This essay is excerpted from the thirteenth chapter of Figuring, titled “The Banality of Survival.” In the spring of 1849, ten years before On the Origin of Species shook the foundation of humanity’s understanding of life, the polymathic astronomer John Herschel — coiner of the word photography, son of Uranus discoverer William Herschel and nephew of Caroline Herschel, the world’s first professional female astronomer — invited the forty-year-old Charles Darwin
(February 12, 1809–April 19, 1882) to contribute the section on geology to an ambitious manual on ten significant branches of science commissioned by the Royal Navy. Darwin produced a primer that promised to make good geologists even of readers with no prior knowledge of the discipline so that they might “enjoy the high satisfaction of contributing to the perfection of the history of this wonderful world.”
In submitting his manuscript, Darwin wrote to Herschel:
I much fear, from what you say of size of type that it will be too long; but I do not see how I could shorten it, except by rewriting it, & that is a labour which would make me groan. I do not much like it, but I have in vain thought how to make it better. I should be grateful for any corrections or erasures on your part.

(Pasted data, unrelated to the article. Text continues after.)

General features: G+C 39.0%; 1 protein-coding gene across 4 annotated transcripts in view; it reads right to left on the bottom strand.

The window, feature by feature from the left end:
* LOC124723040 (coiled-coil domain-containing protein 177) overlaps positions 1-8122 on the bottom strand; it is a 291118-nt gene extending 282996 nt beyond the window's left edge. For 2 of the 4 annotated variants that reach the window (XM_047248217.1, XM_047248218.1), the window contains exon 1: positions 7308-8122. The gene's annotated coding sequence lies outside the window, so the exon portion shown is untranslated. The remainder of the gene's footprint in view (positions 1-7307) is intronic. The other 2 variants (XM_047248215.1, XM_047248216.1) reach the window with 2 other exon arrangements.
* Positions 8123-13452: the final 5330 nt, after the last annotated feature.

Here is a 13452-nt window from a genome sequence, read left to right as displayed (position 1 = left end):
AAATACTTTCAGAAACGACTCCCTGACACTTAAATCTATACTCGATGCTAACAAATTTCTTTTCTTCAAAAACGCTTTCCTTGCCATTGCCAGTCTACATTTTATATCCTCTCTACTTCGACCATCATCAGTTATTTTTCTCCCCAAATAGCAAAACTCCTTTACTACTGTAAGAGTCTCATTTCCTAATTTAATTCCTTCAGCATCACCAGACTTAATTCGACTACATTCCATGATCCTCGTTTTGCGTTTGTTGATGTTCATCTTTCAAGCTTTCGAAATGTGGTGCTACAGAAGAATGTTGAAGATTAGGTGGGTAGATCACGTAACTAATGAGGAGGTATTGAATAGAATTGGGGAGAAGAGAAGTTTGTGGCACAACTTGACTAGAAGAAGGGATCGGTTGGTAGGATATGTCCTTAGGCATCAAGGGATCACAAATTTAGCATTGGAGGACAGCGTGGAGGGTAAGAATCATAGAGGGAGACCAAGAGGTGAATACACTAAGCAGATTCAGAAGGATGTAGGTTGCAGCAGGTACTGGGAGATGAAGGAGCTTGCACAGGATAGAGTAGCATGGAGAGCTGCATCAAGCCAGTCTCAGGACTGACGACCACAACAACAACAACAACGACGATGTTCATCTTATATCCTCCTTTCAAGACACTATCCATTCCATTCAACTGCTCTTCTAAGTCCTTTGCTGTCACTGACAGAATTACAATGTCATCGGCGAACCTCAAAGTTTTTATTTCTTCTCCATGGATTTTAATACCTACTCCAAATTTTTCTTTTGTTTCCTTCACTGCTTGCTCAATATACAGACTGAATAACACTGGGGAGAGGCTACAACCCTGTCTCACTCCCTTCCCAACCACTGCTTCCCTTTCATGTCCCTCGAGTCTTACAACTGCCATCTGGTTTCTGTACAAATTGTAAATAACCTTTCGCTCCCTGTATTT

A perfectionist prone to debilitating anxiety, Darwin was vexed by the editorial process. But in the autumn of 1850, just as the manual was about to go to press, the trouble of a wholly different order eclipsed the professional irritation: The Darwins’ beloved nine-year-old daughter, Annie — the second of their ten children and Charles’s favorite, fount of curiosity, the sunshine of the household — fell ill with a mysterious ailment.
When Charles and Emma first realized that their daughter’s condition was more than a fleeting sickness, they turned to what the era’s medical authorities prescribe for sickly children: sea-bathing believed to be a reliable cure-all for symptoms ranging from “languor and weakness of circulation.
Per one medical encyclopedia, to cases of “listless and indolent state of mind.” Natural history and travel guide from the era describes the craze for sea-bathing at Ramsgate, a coastal resort in Kent: “A sudden plunge into the ocean causes the blood to circulate briskly, and promotes the heat of the body.” It was to Ramsgate that the Darwins first sent Annie, hoping for maritime recovery. But her illness only escalated into fever and headaches.